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Five Under 40: Jenny Murphy

Colorado Homes & Lifestyles' Class of 2019




Photo by Jennifer Olson

It was a shock for Jenny Murphy to finish school and “land on design-build,” a project-delivery system vastly different from being an interior designer in a studio. Years later, Murphy is at ease with juggling the many interconnected, moving parts to the design-build process. Since 2012, the Montrose native has been delivering creative, comprehensive projects at Factor Design Build.

Her highest aspiration? To create spaces where people feel like themselves.“In design-build, you are touching the project from the very first client meeting until delivery: one entity, one contract, one unified flow of work from concept through completion. I want to make sure people are happy throughout and also happy with the end result,” Murphy says. To this end, she sets out to actively get to know her clients before putting her considerable skills on the design table and working with the rest of the team to raise the bar.


Photo by Kimberly Gavin
“Ultimately, clients want something that will improve their lives. Anything we do, we’re shooting for improving their lives in one way or another.” — Jenny Murphy

CAN YOU PLEASE MOVE THAT WINDOW?: “Despite the complexities involved in design-build, the involvement in the whole process is worth doing. Dealing with one entity offers many advantages to our clients. We don’t have a separate office for the carpenters, the traffic managers, the architects and the designers. Because all of us involved in the project are sitting in the same room, I’m able to turn around and talk to an architect about moving a window to make room for an appliance, for instance. That’s the beauty of design-build.” 

THAT LOOK: “Most clients go to a specific studio for that look. I don’t have one signature look. My job as a designer is to relinquish my ego and stay malleable, while keeping my clients rooted. I’m designing for someone else’s taste; it’s not my house. Ultimately, they are paying for the service.”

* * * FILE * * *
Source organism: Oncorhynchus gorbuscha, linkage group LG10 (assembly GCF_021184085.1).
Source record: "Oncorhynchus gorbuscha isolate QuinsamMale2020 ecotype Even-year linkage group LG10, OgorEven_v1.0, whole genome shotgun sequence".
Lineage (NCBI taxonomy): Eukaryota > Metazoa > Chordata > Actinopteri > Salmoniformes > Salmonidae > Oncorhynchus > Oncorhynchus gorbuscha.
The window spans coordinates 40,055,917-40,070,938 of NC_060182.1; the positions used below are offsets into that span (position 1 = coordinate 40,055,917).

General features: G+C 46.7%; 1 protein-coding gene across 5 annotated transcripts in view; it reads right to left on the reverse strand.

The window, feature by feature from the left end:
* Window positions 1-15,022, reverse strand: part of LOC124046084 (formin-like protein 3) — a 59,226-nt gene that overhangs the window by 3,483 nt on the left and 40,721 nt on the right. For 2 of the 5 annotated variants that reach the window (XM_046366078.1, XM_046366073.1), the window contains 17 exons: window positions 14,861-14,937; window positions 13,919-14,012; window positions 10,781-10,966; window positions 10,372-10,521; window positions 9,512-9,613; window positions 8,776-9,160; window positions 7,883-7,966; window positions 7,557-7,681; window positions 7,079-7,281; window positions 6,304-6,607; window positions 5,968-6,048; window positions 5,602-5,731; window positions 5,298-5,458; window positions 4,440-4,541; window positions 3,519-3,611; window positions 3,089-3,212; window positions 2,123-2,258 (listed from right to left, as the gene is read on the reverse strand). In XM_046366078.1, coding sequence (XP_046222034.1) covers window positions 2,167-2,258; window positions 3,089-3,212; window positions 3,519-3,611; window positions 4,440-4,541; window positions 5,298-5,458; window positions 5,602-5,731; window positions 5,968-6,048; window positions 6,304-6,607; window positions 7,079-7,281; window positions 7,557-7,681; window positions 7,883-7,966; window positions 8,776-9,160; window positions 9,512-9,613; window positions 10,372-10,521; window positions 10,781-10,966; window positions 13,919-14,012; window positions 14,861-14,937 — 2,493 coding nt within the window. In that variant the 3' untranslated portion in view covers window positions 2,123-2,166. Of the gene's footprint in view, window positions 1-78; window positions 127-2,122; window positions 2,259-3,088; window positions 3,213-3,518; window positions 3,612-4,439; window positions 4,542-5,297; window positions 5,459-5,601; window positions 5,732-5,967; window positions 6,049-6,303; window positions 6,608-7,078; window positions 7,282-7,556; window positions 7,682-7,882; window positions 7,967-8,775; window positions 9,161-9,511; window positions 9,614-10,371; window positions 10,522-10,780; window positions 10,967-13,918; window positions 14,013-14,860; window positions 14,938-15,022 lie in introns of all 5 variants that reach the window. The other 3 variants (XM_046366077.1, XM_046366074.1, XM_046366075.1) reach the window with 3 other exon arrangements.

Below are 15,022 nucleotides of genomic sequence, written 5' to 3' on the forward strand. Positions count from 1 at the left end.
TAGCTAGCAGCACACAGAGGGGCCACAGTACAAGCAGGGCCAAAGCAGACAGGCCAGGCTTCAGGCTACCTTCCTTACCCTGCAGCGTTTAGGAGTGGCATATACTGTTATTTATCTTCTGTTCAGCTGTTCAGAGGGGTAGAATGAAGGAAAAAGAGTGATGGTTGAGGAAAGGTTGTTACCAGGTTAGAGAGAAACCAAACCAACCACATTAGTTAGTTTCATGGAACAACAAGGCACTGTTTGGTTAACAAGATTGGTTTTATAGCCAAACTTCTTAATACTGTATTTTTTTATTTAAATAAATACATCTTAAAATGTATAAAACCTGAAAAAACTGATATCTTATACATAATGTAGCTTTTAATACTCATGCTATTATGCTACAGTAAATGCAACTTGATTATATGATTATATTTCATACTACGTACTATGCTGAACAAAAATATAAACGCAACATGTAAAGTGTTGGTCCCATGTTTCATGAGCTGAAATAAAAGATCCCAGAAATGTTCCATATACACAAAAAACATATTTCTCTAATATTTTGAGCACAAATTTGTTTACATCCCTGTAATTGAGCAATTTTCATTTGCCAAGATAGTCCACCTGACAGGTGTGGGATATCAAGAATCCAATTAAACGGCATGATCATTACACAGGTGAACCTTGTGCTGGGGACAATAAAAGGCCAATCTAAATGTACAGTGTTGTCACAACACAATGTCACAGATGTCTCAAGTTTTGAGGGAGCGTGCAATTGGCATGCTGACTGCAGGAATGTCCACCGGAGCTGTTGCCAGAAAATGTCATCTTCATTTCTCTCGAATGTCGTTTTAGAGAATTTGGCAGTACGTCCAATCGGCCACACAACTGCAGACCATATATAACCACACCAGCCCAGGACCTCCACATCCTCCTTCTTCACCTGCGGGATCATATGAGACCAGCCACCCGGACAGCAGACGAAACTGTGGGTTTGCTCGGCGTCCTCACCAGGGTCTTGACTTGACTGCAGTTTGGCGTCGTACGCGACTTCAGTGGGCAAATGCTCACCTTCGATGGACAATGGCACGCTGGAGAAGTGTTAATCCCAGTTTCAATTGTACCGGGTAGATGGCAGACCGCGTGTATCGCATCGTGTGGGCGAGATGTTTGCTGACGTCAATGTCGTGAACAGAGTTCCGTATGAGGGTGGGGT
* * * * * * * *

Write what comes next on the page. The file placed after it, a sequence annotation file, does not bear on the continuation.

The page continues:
Photo by Kimberly Gavin

A MATTER OF PINTEREST: “What was at one time a matter of form and function has become a matter of Pinterest. Pin boards are a great resource. But many people pin things that are out of their budget or impractical for where they live. If you live in Colorado and pin a deck from California, chances are some of the materials are not going to work here. My job is to get inside my clients’ heads and figure out exactly what they want and how to make it work. When someone shows me 600 pins of white cabinets, I look for the commonality. I look at the 600 pictures and try to figure out what my client might not have noticed, and I say, ‘I just noticed this element in every single one of your photos.’”

PROGRESS BY ELIMINATION: “My ideal client is someone who is able to pinpoint what they like and what they don’t like, someone willing to place faith in me to guide them through what can be an overwhelming process. I’m not offended if you say you hate it. If we’re eliminating something, we’re moving forward. Anxiety about what to pick can hinder the outcome and hurt construction timelines. But having faith in the design process and trusting the final outcome isn’t easy. Ultimately, clients want something that will improve their lives. Anything we do, we’re shooting for improving their lives in one way or another.”


Photo by Kimberly Gavin

THE SKITTLES CARNIVAL: Inspired by Dutch painter Piet Mondrian, a love of Skittles and a childhood fear, Murphy’s carnival would be an easy-to-navigate pictorial playground. “Carnivals are whimsical and fun, and the memories last a lifetime. So I would keep all the traditional elements—the rides, the food, the games—and I would play with color to add to the zaniness of it all. As a kid, I was afraid of losing my parents at a carnival, so I would use color-blocking and keep each section of the carnival monochromatic—think a life-size bag of Skittles. I’d have the blue Skittle area, the yellow Skittle area, all marked with clear shapes and lines. I think that would be super-fun and would keep the energy of a carnival, without overstimulating the senses.”

WORDS TO LIVE BY: Inspired by interior designer, author and TV personality Nate Berkus, Murphy advises, "Be a rutheless editor of what you allow in your home. Ask yourself: What does this object mean to me?"

See the rest of the 2019 Five Under 40 Design Award Winners

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